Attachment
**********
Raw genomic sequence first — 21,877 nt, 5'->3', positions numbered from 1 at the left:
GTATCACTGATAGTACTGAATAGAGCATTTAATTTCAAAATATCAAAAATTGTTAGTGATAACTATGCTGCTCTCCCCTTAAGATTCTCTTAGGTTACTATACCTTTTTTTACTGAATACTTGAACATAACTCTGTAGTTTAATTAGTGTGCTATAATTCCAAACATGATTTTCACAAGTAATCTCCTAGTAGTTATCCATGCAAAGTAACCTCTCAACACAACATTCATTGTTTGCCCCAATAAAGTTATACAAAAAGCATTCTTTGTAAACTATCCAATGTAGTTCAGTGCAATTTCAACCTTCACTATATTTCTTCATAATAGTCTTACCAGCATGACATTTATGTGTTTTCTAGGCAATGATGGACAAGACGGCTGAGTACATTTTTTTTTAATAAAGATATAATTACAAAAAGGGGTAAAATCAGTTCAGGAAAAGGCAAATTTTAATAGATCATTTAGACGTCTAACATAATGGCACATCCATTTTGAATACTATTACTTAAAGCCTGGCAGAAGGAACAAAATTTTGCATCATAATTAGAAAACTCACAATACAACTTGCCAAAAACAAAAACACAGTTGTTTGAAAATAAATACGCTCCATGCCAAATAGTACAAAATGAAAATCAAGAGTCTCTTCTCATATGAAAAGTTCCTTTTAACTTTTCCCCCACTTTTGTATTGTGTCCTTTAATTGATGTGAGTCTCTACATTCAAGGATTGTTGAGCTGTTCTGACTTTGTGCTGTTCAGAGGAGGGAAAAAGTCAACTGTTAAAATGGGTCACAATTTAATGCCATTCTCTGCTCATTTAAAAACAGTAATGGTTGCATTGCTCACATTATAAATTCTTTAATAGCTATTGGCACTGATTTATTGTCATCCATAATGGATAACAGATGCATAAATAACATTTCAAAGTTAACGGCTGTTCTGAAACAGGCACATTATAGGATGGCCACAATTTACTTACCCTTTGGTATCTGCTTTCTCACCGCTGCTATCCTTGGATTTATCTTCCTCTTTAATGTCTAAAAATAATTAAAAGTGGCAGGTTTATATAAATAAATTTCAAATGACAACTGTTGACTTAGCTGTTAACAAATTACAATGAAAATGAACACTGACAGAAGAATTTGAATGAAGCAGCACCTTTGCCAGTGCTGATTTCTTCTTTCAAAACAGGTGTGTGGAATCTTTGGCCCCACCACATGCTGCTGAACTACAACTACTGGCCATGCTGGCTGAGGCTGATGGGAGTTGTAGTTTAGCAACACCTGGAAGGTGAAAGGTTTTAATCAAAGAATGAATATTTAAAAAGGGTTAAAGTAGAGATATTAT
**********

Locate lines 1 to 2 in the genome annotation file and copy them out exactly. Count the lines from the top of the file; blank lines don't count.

Raw genomic sequence first — 21,877 nt, 5'->3', positions numbered from 1 at the left:
GTATCACTGATAGTACTGAATAGAGCATTTAATTTCAAAATATCAAAAATTGTTAGTGATAACTATGCTGCTCTCCCCTTAAGATTCTCTTAGGTTACTATACCTTTTTTTACTGAATACTTGAACATAACTCTGTAGTTTAATTAGTGTGCTATAATTCCAAACATGATTTTCACAAGTAATCTCCTAGTAGTTATCCATGCAAAGTAACCTCTCAACACAACATTCATTGTTTGCCCCAATAAAGTTATACAAAAAGCATTCTTTGTAAACTATCCAATGTAGTTCAGTGCAATTTCAACCTTCACTATATTTCTTCATAATAGTCTTACCAGCATGACATTTATGTGTTTTCTAGGCAATGATGGACAAGACGGCTGAGTACATTTTTTTTTAATAAAGATATAATTACAAAAAGGGGTAAAATCAGTTCAGGAAAAGGCAAATTTTAATAGATCATTTAGACGTCTAACATAATGGCACATCCATTTTGAATACTATTACTTAAAGCCTGGCAGAAGGAACAAAATTTTGCATCATAATTAGAAAACTCACAATACAACTTGCCAAAAACAAAAACACAGTTGTTTGAAAATAAATACGCTCCATGCCAAATAGTACAAAATGAAAATCAAGAGTCTCTTCTCATATGAAAAGTTCCTTTTAACTTTTCCCCCACTTTTGTATTGTGTCCTTTAATTGATGTGAGTCTCTACATTCAAGGATTGTTGAGCTGTTCTGACTTTGTGCTGTTCAGAGGAGGGAAAAAGTCAACTGTTAAAATGGGTCACAATTTAATGCCATTCTCTGCTCATTTAAAAACAGTAATGGTTGCATTGCTCACATTATAAATTCTTTAATAGCTATTGGCACTGATTTATTGTCATCCATAATGGATAACAGATGCATAAATAACATTTCAAAGTTAACGGCTGTTCTGAAACAGGCACATTATAGGATGGCCACAATTTACTTACCCTTTGGTATCTGCTTTCTCACCGCTGCTATCCTTGGATTTATCTTCCTCTTTAATGTCTAAAAATAATTAAAAGTGGCAGGTTTATATAAATAAATTTCAAATGACAACTGTTGACTTAGCTGTTAACAAATTACAATGAAAATGAACACTGACAGAAGAATTTGAATGAAGCAGCACCTTTGCCAGTGCTGATTTCTTCTTTCAAAACAGGTGTGTGGAATCTTTGGCCCCACCACATGCTGCTGAACTACAACTACTGGCCATGCTGGCTGAGGCTGATGGGAGTTGTAGTTTAGCAACACCTGGAAGGTGAAAGGTTTTAATCAAAGAATGAATATTTAAAAAGGGTTAAAGTAGAGATATTAT